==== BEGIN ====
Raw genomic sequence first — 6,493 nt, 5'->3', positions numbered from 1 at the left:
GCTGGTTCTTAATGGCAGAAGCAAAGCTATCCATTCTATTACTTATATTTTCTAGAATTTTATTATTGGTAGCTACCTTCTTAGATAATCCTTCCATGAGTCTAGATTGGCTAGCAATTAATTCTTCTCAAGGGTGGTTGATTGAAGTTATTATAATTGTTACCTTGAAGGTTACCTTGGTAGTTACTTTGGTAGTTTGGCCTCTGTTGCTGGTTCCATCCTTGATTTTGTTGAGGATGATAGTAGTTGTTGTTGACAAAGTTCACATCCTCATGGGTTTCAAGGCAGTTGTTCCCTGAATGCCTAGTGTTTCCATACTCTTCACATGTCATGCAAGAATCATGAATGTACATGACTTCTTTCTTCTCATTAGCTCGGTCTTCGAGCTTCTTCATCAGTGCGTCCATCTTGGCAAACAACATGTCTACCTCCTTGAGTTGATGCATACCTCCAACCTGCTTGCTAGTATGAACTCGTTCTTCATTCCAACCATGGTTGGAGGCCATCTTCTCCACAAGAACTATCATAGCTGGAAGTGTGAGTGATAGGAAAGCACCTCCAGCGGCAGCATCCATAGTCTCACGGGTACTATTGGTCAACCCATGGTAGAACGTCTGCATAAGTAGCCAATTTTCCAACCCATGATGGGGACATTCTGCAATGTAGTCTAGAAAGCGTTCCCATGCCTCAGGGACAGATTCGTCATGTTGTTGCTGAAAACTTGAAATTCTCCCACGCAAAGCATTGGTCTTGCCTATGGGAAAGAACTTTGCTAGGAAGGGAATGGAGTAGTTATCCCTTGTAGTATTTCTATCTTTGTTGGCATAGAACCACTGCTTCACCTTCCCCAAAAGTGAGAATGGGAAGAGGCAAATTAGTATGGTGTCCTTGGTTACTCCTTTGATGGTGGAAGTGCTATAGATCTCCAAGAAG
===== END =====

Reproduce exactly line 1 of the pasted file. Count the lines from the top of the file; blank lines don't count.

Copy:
Raw genomic sequence first — 6,493 nt, 5'->3', positions numbered from 1 at the left: